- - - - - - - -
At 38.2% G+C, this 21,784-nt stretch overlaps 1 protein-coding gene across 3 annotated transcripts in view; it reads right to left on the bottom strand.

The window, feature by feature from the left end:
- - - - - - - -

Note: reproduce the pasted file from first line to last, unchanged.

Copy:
At 38.2% G+C, this 21,784-nt stretch overlaps 1 protein-coding gene across 3 annotated transcripts in view; it reads right to left on the bottom strand.

The window, feature by feature from the left end: